Condom kills erection
I care for my girlfriend, whom I have been seeing for a few months now. I have no problem maintaining an erection when she performs oral sex on me. In fact I can climax twice in a relatively short time. We have, however, been unable to actually engage in intercourse, since when we go to put on the condom, I lose my erection. I'm not really having too much of a problem getting erect (i.e., I get an erection, and may lose it early on, but I am able to get and maintain another one for oral sex). What could be the problem? Stress? A lack of physical attraction? I will be grateful for any answer you can provide me.
It sounds like you and your girlfriend share a lot of sexual chemistry, especially when it comes to oral play. Stress and a lack of physical attraction can both be contributors to erection loss. That being said, since you're able to experience an erection and climax, what you're describing may be specific to the scenario that you're in at the time. There are many other possible explanations behind erection loss — which is quite common by the way. Around 25 percent of people with penises report losing an erection before or while putting a condom on or after inserting into the vagina while wearing a condom. Indeed, almost all people with penises experience erection loss at some stage in their lives. To help get a better sense of why you may be experiencing trouble staying erect, thinking about the following questions may guide you towards next steps:
- Is it a matter of maintaining stimulation? Halting oral stimulation to put a condom on before switching to penetrative sex may result in a loss of erection due to abrupt lack of sensation. A simple solution: ask your girlfriend to keep stimulating you (or, stimulate yourself) while you apply the condom. Continuing stimulation while putting on a condom can help you stay hard while suiting up for sex.
- Are you using condoms that fit properly? Wearing condoms that are too big or small may contribute to erection loss. The differences in fit could make it harder to feel stimulated. Condoms of all different sizes and textures are available!
- Is the condom dulling penile sensation? Nowadays, condoms are thinner and less noticeable than ever. However, your penis may react more strongly to unprotected oral stimulation than protected vaginal stimulation, as stimulation may be reduced by the layer of latex between your penis and your girlfriend’s vagina. You may find it useful to try using condoms during oral sex to grow accustomed to the sensation of wearing a condom during penetrative sex. You can also use lubricant inside and outside of the condom to maximize sensation.
- Are condoms your only form of contraception? If you're feeling anxious about unplanned pregnancy in the case of condom failure, which can definitely kill the mood. Consider talking to your girlfriend about using an additional form of contraception, such as the pill or an intrauterine device (IUD), to calm your nerves.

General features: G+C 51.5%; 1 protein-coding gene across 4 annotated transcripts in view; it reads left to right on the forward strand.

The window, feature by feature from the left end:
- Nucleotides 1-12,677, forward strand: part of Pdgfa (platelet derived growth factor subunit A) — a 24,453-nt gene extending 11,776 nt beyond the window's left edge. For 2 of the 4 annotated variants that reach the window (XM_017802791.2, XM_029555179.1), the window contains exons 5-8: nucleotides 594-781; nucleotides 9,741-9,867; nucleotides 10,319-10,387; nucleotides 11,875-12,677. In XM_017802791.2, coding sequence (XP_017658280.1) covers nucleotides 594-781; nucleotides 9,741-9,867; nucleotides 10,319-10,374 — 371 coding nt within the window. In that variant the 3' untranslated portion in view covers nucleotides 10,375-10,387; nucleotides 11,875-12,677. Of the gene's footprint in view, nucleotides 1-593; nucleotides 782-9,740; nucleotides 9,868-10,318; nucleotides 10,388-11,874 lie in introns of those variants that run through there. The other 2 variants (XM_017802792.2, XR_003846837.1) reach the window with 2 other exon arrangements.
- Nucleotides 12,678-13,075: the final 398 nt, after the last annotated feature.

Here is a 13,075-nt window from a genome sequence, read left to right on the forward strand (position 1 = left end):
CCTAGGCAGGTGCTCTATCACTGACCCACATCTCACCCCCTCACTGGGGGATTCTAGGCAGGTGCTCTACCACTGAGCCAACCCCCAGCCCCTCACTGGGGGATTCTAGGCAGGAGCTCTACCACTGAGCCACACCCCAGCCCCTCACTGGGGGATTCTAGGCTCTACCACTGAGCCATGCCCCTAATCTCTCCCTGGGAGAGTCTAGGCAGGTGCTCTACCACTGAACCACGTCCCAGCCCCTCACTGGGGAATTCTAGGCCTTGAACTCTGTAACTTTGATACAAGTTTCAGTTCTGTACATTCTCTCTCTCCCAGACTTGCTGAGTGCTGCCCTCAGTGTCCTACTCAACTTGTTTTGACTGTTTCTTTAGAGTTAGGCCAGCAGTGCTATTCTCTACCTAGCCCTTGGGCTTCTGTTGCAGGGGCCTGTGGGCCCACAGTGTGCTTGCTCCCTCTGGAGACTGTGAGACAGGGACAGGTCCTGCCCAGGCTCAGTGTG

- Do you have trouble maintaining an erection in other situations? When it comes to situations like masturbation or other sex acts, are you able to maintain an erection or climax? Thinking about the situations in which you do or don't have trouble with erections can help you figure out what may be a contributing cause.
You mentioned stress as a contributor to losing erections. Erection loss has been correlated with many psychological conditions, particularly anxiety and depression. In fact, some medications used to treat anxiety and depression can reduce a person’s sex drive. If you're concerned that your mental health is affecting your ability to maintain an erection, making an appointment with a mental health professional can help you learn more.
If you find that making adjustments to your condom use still doesn't improve your ability to stay erect, you may consider if there are other forms of contraception that may be better suited to your needs. You could consider trying an internal condom, which is inserted into your partner's vagina and still acts as a form of barrier protection. Additionally, you and your girlfriend can get screened for sexually transmitted infections (STIs) at your health care provider's office or a sexual health clinic. If you're not sure where to go, you can contact your local health department to learn more about options in your area. If you both feel comfortable with the results from your STI testing and have other contraception plans in place, you may consider together whether condoms are needed at this point in time.
Sex can take many different shapes and forms, and penetrative sex doesn’t have to be the main event. As long as you and your girlfriend are satisfied, you could consider your problem solved.
Originally published Nov 22, 1996
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